Like broken links, they damage user experience, and can also cause search engine bots to freak out.
Even when redirects work, they introduce complexity, and my personal ethos around anything related to search engine crawlers is to keep it as simple as you possibly can.
Google’s front men regularly contradict themselves around the amount of link juice that redirects pass.
Usually the conversion involves redirecting old domains to new, but the same is relevant from page to page.
Why risk it?
Identifying and correcting these, or better yet, replacing them with direct, final URLs, streamlines user and crawler access, ensuring that 100% of PageRank value is passed to your final URL.
Folks, AI is coming for our jobs, and many of you are still loading files over HTTP.
If you’re still loading mixed content over HTTP and HTTP, you’re not even competing.
This is a basic signal of trust and security for users and search engines alike.
Ensuring your site uses HTTPS is a fundamental aspect of any technical SEO audit.
Structured data, using schema markup, is like giving search engines a cheat sheet about your site’s content, brand, and much more.
It enhances indexing and can improve the presentation of your site in search results, potentially increasing click-through rates.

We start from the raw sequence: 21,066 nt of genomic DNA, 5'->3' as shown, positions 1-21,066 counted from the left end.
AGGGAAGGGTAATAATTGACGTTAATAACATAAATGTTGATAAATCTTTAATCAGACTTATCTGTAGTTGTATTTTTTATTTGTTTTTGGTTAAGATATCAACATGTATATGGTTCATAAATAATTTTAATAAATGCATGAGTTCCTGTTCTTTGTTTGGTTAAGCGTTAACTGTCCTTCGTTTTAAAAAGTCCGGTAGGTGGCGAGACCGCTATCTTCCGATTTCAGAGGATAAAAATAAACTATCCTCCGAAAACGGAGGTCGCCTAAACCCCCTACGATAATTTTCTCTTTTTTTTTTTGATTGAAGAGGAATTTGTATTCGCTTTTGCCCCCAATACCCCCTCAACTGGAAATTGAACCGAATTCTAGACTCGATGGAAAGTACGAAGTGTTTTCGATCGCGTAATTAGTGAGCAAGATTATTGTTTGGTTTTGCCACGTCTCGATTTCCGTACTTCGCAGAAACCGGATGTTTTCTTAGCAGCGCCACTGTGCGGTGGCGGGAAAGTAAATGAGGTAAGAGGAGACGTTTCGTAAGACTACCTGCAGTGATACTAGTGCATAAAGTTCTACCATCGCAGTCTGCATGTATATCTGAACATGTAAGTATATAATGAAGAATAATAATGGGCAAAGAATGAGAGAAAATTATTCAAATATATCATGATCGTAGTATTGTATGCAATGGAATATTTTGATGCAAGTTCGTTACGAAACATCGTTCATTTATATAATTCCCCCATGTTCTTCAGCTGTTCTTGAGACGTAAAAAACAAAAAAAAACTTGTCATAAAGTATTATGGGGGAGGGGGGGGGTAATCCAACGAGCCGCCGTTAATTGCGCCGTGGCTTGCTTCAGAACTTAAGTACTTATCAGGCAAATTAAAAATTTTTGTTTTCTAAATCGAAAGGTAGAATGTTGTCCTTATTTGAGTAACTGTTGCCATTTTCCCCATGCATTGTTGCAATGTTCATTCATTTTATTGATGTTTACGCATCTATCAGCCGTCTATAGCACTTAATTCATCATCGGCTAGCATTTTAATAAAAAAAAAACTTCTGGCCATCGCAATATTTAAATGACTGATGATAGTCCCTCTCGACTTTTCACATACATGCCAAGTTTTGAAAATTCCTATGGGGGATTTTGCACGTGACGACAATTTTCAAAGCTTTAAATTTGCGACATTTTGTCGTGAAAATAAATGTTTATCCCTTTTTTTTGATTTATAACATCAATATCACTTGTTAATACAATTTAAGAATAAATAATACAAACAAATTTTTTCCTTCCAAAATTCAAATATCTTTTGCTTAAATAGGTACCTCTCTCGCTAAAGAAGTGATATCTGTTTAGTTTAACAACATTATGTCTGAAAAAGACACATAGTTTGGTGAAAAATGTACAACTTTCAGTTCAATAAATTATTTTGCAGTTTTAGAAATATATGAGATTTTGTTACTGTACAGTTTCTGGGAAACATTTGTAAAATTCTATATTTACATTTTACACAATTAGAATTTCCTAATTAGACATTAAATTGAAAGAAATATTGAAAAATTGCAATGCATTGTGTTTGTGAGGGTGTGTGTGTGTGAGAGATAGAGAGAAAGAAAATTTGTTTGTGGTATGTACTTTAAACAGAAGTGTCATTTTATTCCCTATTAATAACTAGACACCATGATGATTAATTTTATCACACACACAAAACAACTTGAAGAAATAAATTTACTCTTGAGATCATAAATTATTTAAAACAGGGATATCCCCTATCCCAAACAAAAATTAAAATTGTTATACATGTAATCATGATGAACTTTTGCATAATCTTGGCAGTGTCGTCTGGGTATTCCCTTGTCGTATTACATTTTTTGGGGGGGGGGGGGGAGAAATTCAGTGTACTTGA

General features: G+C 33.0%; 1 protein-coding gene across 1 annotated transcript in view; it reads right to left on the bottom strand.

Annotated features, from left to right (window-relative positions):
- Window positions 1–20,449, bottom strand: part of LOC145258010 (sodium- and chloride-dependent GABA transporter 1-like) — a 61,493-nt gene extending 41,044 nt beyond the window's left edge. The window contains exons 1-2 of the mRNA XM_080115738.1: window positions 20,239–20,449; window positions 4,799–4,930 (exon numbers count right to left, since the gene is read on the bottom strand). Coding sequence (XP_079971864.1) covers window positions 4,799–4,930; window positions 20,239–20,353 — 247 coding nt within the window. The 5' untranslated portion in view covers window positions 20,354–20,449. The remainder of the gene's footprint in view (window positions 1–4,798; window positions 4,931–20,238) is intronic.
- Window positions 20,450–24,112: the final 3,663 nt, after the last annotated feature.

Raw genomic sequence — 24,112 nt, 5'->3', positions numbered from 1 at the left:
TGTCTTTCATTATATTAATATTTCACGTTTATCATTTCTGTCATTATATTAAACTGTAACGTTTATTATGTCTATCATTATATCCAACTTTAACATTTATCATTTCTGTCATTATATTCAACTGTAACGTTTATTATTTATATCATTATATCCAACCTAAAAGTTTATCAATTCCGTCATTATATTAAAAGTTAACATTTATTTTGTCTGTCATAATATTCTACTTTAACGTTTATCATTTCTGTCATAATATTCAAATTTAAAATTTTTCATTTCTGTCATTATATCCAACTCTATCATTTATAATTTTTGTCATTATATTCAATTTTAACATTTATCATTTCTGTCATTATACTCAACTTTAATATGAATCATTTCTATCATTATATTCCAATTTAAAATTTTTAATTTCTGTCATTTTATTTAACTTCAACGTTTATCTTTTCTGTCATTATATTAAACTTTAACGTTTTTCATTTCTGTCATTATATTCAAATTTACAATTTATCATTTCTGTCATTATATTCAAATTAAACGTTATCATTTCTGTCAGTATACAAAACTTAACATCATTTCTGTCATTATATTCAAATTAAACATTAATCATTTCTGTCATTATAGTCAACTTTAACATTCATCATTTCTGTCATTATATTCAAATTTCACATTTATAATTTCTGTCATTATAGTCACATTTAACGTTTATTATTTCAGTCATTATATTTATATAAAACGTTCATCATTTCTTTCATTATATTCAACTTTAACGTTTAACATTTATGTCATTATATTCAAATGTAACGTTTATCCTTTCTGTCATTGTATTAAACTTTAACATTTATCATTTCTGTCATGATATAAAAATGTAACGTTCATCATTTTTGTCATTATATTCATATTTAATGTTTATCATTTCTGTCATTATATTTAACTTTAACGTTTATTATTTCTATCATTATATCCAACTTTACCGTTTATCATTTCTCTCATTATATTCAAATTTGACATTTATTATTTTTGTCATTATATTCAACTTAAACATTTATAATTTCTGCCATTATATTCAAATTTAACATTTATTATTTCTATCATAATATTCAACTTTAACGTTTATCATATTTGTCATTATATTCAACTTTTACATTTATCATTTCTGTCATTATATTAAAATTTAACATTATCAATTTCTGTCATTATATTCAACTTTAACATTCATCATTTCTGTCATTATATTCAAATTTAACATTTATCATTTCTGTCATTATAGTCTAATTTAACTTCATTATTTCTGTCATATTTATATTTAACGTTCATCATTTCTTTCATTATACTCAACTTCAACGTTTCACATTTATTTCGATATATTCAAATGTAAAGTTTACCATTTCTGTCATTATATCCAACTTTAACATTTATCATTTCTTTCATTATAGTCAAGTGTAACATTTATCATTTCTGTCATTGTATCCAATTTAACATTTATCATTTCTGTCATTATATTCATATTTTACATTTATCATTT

It can help both your business’ brand, or your personal brand to land a Knowledge Panel.
Or maybe it’ll help your ecommerce products to compete by accurately presenting price and product information in users’ queries.
This is a moving target, and the exact implementation varies depending on your business model, but don’t overlook the upside here.
Any time you can give Google more data that is easy to digest and make sense of, it usually works in your favor.
The Necessity of Regular Technical SEO Audits
Google seems to be updating their algo more than I phone my parents nowadays.
What works today may not work in tomorrow’s algorithm.
Regular technical SEO audits are essential to ensure your website aligns with these ever-changing standards and algorithm changes.
But it’s not just about appeasing search engines.
More often than not, it’s you, your team, your hosting, or something else within your control that is self-sabotaging your marketing efforts.
Let’s take a hypothetical…
You write a blog post that links out to 5 other websites, and one of these websites deletes some of their content. You now have a broken link in that article.